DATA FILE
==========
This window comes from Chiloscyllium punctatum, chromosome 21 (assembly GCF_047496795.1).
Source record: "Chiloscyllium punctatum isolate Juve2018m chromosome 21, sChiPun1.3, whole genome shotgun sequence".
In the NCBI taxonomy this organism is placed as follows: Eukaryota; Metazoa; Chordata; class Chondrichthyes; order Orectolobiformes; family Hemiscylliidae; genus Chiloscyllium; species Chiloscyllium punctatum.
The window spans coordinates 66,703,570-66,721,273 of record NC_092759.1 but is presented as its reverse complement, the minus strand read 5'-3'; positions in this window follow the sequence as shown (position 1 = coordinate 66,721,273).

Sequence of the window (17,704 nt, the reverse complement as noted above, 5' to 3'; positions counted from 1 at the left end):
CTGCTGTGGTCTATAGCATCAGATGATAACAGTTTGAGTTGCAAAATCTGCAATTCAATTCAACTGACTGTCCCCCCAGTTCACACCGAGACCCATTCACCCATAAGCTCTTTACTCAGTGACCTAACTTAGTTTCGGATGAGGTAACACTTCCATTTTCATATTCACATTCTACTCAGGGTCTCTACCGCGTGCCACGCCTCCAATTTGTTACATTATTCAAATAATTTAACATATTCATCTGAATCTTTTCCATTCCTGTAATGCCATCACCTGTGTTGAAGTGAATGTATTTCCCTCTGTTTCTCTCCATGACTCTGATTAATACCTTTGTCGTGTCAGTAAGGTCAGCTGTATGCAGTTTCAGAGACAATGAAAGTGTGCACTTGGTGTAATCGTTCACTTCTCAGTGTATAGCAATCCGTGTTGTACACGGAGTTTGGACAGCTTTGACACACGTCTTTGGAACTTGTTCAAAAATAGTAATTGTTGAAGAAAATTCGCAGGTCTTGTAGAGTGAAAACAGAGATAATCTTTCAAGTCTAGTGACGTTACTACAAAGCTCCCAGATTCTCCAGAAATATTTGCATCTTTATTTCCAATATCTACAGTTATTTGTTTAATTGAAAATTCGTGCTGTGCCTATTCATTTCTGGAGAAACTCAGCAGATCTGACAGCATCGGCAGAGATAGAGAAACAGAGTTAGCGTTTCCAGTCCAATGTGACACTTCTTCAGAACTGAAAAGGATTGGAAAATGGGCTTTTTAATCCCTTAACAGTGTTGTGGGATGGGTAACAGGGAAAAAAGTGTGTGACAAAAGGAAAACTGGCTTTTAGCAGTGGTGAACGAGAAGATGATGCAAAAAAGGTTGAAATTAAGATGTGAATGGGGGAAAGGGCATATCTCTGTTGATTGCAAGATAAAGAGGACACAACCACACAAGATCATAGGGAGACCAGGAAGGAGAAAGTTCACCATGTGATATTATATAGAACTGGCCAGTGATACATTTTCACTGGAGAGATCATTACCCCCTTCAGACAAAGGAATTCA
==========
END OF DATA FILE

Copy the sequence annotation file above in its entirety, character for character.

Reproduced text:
This window comes from Chiloscyllium punctatum, chromosome 21 (assembly GCF_047496795.1).
Source record: "Chiloscyllium punctatum isolate Juve2018m chromosome 21, sChiPun1.3, whole genome shotgun sequence".
In the NCBI taxonomy this organism is placed as follows: Eukaryota; Metazoa; Chordata; class Chondrichthyes; order Orectolobiformes; family Hemiscylliidae; genus Chiloscyllium; species Chiloscyllium punctatum.
The window spans coordinates 66,703,570-66,721,273 of record NC_092759.1 but is presented as its reverse complement, the minus strand read 5'-3'; positions in this window follow the sequence as shown (position 1 = coordinate 66,721,273).

Sequence of the window (17,704 nt, the reverse complement as noted above, 5' to 3'; positions counted from 1 at the left end):
CTGCTGTGGTCTATAGCATCAGATGATAACAGTTTGAGTTGCAAAATCTGCAATTCAATTCAACTGACTGTCCCCCCAGTTCACACCGAGACCCATTCACCCATAAGCTCTTTACTCAGTGACCTAACTTAGTTTCGGATGAGGTAACACTTCCATTTTCATATTCACATTCTACTCAGGGTCTCTACCGCGTGCCACGCCTCCAATTTGTTACATTATTCAAATAATTTAACATATTCATCTGAATCTTTTCCATTCCTGTAATGCCATCACCTGTGTTGAAGTGAATGTATTTCCCTCTGTTTCTCTCCATGACTCTGATTAATACCTTTGTCGTGTCAGTAAGGTCAGCTGTATGCAGTTTCAGAGACAATGAAAGTGTGCACTTGGTGTAATCGTTCACTTCTCAGTGTATAGCAATCCGTGTTGTACACGGAGTTTGGACAGCTTTGACACACGTCTTTGGAACTTGTTCAAAAATAGTAATTGTTGAAGAAAATTCGCAGGTCTTGTAGAGTGAAAACAGAGATAATCTTTCAAGTCTAGTGACGTTACTACAAAGCTCCCAGATTCTCCAGAAATATTTGCATCTTTATTTCCAATATCTACAGTTATTTGTTTAATTGAAAATTCGTGCTGTGCCTATTCATTTCTGGAGAAACTCAGCAGATCTGACAGCATCGGCAGAGATAGAGAAACAGAGTTAGCGTTTCCAGTCCAATGTGACACTTCTTCAGAACTGAAAAGGATTGGAAAATGGGCTTTTTAATCCCTTAACAGTGTTGTGGGATGGGTAACAGGGAAAAAAGTGTGTGACAAAAGGAAAACTGGCTTTTAGCAGTGGTGAACGAGAAGATGATGCAAAAAAGGTTGAAATTAAGATGTGAATGGGGGAAAGGGCATATCTCTGTTGATTGCAAGATAAAGAGGACACAACCACACAAGATCATAGGGAGACCAGGAAGGAGAAAGTTCACCATGTGATATTATATAGAACTGGCCAGTGATACATTTTCACTGGAGAGATCATTACCCCCTTCAGACAAAGGAATTCA